Briefing journalists on the programme Saturday at the Central Medical Stores in Kotu, Communication Officer Saharu Kanteh said: “In a move to consolidate the gains and to further reduce the threat of importation of the wild polio virus from other countries where it is still in circulation, The Gambia will be joining several other countries from the West and Central African region to organise another round of synchronised national immunisation days. Polio is a highly infectious disease caused by a virus. It invades the nervous system, and can cause total paralysis in a matter of days. The virus is transmitted by person-to-person spread mainly through the faecal-oral route or, less frequently, by a common vehicle (e.g. contaminated water or food) and multiplies in the intestine. Initial symptoms are fever, fatigue, headache, vomiting, and stiffness in the neck and pain in the limbs. One in 200 infections leads to irreversible paralysis usually in the legs. Among those paralysed, 5 percent to 10 percent die when their breathing muscles become immobilised.The World Health Organisation declared The Gambia Polio free in June 2004. This was made possible with the active involvement and commitment of the Government of the Gambia, the United Nations Agencies, NGOs and other development partners as well as the communities.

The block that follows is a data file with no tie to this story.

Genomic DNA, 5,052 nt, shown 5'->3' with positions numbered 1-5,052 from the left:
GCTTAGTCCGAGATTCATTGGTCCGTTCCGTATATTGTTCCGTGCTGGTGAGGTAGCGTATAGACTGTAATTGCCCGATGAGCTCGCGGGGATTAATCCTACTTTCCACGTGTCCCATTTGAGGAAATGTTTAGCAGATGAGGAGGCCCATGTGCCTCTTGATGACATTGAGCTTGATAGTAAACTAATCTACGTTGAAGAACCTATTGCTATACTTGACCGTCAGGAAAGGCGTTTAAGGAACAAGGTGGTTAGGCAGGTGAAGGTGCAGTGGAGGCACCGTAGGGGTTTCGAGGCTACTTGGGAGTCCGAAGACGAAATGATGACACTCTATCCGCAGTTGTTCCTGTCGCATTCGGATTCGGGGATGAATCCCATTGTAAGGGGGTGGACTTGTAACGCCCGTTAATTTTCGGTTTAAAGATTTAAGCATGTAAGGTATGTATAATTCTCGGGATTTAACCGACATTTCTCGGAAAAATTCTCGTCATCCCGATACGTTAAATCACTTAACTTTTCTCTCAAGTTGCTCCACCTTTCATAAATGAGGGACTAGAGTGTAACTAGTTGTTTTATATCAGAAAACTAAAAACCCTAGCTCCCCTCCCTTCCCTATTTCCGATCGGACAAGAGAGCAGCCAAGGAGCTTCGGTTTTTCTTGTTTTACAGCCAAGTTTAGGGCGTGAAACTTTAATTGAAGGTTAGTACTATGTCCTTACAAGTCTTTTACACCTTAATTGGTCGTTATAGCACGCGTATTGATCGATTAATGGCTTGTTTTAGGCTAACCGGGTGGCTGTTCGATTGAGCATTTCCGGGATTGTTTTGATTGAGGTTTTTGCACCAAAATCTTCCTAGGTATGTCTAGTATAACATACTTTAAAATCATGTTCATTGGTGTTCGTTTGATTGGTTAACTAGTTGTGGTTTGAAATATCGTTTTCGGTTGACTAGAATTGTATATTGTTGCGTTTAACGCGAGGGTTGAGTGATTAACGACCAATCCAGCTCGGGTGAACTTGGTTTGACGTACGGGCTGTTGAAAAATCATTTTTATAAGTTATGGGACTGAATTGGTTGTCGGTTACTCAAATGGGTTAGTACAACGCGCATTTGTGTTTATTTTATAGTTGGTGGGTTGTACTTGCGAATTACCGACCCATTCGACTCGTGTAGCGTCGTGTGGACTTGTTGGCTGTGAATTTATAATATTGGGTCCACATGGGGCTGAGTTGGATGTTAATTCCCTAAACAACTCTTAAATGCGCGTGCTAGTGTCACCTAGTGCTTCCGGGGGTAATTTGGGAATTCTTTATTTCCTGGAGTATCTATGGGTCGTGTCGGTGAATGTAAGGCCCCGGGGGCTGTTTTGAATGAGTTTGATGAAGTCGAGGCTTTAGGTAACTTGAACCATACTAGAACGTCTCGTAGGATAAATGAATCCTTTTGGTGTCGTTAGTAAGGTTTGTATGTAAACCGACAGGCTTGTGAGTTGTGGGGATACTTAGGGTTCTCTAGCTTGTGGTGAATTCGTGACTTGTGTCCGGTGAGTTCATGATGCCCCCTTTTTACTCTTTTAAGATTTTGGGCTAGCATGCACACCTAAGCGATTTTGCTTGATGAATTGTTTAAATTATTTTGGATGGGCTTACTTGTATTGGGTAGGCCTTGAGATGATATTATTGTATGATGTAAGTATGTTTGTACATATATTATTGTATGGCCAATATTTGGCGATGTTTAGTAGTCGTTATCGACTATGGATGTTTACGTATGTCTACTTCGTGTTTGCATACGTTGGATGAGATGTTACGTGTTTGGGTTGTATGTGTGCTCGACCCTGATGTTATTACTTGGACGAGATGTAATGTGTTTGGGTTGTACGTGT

“There is no cure for polio but it can easily be prevented through vaccination. Polio vaccine is safe and free of charge and is easily administered in droplets through the mouth. National immunisation days are special days set aside to immunise all children from 0-5years, in the Gambia against polio. We have to kick polio out of The Gambia so that the millions of dalasi the government and partners spend on polio vaccination can be spent on something else for national developmentHe announced plans to reach a target of 95 percent and above of children under the age of five years during the campaign saying it targets ‘Children: 0-5 yrs of age and estimated population of 416,740 will be vaccinated. As long as a single child remains infected, children in all countries are at risk of contracting polio. Failure to eradicate polio from these last remaining strongholds could result in as many as 200 000 new cases every year, within 10 years, all over the world.”
Muhammed Saho, deputy director of health education, promotion and communication reminded journalists of the role they can play in the vaccination campaign while urging them to help in the sensitisation effort.
Fatou Touray, the president of Health Journalists Association of The Gambia assured the ministry that journalists will do their part by reporting on the vaccination campaign to inform the public.]]>